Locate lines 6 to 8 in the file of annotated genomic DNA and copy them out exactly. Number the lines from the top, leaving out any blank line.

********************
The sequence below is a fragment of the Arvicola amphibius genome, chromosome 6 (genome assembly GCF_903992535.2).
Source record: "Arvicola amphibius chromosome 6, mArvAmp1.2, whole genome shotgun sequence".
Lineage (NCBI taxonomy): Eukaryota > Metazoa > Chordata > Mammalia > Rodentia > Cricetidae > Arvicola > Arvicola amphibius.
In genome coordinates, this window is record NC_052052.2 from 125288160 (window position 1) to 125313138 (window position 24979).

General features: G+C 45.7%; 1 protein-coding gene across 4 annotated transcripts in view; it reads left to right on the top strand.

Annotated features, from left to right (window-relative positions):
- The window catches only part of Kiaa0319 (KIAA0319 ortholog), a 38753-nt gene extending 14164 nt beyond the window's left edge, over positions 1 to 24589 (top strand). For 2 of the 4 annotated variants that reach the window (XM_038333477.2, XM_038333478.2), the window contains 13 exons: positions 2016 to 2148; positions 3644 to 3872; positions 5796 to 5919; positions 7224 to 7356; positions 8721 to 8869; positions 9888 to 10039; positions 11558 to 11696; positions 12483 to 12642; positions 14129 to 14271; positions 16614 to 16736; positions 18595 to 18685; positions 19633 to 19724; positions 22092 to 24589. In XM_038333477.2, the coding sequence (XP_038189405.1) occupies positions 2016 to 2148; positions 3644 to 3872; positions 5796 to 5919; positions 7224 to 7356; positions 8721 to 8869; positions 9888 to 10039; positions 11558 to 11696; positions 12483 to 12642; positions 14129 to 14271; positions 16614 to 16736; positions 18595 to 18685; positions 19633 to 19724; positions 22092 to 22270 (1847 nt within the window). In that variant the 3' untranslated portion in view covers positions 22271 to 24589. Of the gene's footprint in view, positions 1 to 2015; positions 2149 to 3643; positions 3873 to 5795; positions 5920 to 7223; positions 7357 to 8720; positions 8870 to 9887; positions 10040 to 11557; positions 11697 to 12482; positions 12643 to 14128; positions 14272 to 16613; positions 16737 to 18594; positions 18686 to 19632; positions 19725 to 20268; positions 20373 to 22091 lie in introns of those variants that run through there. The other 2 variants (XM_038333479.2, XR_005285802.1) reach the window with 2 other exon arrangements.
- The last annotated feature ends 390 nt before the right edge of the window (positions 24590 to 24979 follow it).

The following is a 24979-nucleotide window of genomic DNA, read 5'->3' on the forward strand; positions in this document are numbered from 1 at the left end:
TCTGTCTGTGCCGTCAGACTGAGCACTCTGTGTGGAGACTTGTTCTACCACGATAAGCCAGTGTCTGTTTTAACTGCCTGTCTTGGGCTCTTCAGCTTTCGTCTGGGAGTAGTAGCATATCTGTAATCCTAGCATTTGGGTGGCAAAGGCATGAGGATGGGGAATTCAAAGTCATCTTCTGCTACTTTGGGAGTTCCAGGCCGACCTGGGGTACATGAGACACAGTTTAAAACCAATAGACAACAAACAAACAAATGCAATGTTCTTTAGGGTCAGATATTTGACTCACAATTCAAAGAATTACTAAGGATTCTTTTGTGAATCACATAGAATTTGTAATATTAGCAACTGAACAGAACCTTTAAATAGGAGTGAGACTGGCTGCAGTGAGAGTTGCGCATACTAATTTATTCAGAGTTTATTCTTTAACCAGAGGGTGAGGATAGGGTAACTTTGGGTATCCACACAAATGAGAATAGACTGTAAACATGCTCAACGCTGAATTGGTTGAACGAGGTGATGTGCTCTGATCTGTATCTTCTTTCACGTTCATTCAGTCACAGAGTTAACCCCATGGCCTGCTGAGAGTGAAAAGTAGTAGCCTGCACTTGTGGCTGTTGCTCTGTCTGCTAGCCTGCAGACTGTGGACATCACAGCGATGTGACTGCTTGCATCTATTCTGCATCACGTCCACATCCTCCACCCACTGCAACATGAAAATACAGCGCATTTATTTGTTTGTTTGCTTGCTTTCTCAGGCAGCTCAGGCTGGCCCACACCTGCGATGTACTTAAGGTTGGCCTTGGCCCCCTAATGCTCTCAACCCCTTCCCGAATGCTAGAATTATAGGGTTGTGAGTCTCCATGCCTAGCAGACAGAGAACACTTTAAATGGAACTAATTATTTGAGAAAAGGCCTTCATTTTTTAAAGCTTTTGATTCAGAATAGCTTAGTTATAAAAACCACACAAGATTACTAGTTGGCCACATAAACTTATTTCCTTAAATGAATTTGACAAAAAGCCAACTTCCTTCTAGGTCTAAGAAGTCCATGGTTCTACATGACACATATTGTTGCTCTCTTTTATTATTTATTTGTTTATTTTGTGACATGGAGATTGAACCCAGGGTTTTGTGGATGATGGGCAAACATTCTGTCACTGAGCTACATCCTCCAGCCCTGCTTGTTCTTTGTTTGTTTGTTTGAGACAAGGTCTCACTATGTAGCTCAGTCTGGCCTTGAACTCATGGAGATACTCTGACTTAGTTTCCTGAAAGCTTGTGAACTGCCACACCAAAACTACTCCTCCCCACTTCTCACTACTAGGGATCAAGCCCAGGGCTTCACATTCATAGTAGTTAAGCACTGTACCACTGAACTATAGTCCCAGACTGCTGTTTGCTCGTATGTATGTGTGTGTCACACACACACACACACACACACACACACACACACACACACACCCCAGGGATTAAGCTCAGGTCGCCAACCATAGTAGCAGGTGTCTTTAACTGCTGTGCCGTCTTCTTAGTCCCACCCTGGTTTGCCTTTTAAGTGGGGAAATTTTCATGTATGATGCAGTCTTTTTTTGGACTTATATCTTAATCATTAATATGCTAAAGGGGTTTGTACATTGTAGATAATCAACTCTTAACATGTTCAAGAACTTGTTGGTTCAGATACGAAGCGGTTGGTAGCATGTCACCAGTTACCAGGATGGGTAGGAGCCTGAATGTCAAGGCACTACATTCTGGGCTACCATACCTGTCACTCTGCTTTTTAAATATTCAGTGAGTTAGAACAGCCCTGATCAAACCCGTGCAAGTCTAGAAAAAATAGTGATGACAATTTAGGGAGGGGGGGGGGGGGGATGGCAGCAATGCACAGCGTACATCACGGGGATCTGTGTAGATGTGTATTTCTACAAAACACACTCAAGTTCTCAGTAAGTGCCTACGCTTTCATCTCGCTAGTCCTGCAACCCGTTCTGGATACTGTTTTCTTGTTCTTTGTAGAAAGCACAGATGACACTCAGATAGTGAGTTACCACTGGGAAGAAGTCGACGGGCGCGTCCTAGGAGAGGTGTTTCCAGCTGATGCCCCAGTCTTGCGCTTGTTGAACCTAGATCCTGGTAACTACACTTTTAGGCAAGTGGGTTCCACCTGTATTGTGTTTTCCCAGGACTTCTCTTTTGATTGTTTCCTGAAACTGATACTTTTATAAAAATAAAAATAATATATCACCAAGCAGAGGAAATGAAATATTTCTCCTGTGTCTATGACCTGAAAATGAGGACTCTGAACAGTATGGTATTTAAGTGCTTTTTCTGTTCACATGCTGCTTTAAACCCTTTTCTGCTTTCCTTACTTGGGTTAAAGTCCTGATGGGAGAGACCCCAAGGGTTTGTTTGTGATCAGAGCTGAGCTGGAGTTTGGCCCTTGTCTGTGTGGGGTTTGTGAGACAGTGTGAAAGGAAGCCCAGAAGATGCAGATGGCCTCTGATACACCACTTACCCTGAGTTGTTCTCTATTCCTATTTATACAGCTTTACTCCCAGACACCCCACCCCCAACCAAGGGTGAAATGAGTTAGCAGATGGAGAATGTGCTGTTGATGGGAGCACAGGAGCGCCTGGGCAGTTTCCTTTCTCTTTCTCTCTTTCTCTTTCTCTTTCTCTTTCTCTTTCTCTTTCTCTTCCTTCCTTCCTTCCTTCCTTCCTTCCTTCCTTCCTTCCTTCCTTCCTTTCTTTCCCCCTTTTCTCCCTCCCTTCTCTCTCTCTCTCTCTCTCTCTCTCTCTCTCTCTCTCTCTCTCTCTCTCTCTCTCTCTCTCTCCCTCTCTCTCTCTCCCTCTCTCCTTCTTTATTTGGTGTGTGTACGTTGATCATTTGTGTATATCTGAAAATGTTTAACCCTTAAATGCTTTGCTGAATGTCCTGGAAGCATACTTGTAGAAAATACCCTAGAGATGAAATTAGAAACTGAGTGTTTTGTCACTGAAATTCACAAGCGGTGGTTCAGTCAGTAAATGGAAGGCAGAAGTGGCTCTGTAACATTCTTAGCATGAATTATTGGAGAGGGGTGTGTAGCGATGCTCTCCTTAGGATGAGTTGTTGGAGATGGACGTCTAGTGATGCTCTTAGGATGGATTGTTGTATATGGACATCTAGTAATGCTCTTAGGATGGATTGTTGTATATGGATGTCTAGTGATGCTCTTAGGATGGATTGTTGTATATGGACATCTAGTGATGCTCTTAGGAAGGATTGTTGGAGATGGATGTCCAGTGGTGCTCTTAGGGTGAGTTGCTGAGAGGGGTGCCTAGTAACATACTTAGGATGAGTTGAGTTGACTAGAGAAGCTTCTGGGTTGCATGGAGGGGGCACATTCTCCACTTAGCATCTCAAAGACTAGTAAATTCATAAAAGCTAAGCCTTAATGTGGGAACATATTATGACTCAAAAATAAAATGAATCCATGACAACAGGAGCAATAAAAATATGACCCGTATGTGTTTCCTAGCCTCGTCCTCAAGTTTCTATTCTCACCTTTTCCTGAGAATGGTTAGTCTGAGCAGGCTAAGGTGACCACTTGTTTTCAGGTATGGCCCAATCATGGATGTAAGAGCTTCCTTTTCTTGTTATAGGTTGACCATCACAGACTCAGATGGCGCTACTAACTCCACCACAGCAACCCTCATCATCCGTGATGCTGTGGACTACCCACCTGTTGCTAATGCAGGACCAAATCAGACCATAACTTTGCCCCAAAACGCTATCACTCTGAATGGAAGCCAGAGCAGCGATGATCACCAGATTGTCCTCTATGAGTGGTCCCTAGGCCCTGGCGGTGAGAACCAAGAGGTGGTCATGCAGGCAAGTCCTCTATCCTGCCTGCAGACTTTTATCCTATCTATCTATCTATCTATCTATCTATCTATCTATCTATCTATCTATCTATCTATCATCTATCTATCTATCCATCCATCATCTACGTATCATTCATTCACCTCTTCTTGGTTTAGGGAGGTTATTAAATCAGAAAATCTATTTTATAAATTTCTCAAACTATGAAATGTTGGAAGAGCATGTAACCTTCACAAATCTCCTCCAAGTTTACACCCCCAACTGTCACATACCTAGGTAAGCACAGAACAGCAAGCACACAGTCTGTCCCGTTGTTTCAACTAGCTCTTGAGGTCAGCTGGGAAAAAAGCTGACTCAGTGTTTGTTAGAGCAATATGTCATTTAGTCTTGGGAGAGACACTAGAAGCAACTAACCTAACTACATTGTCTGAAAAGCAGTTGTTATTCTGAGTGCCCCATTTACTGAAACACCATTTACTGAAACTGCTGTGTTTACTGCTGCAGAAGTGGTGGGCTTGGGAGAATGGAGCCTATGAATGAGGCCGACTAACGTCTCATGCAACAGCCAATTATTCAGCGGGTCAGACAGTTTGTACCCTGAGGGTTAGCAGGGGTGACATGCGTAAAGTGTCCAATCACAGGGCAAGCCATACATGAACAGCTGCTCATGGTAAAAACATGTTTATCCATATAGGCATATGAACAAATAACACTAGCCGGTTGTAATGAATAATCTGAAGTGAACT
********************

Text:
Annotated features, from left to right (window-relative positions):
- The window catches only part of Kiaa0319 (KIAA0319 ortholog), a 38753-nt gene extending 14164 nt beyond the window's left edge, over positions 1 to 24589 (top strand). For 2 of the 4 annotated variants that reach the window (XM_038333477.2, XM_038333478.2), the window contains 13 exons: positions 2016 to 2148; positions 3644 to 3872; positions 5796 to 5919; positions 7224 to 7356; positions 8721 to 8869; positions 9888 to 10039; positions 11558 to 11696; positions 12483 to 12642; positions 14129 to 14271; positions 16614 to 16736; positions 18595 to 18685; positions 19633 to 19724; positions 22092 to 24589. In XM_038333477.2, the coding sequence (XP_038189405.1) occupies positions 2016 to 2148; positions 3644 to 3872; positions 5796 to 5919; positions 7224 to 7356; positions 8721 to 8869; positions 9888 to 10039; positions 11558 to 11696; positions 12483 to 12642; positions 14129 to 14271; positions 16614 to 16736; positions 18595 to 18685; positions 19633 to 19724; positions 22092 to 22270 (1847 nt within the window). In that variant the 3' untranslated portion in view covers positions 22271 to 24589. Of the gene's footprint in view, positions 1 to 2015; positions 2149 to 3643; positions 3873 to 5795; positions 5920 to 7223; positions 7357 to 8720; positions 8870 to 9887; positions 10040 to 11557; positions 11697 to 12482; positions 12643 to 14128; positions 14272 to 16613; positions 16737 to 18594; positions 18686 to 19632; positions 19725 to 20268; positions 20373 to 22091 lie in introns of those variants that run through there. The other 2 variants (XM_038333479.2, XR_005285802.1) reach the window with 2 other exon arrangements.
- The last annotated feature ends 390 nt before the right edge of the window (positions 24590 to 24979 follow it).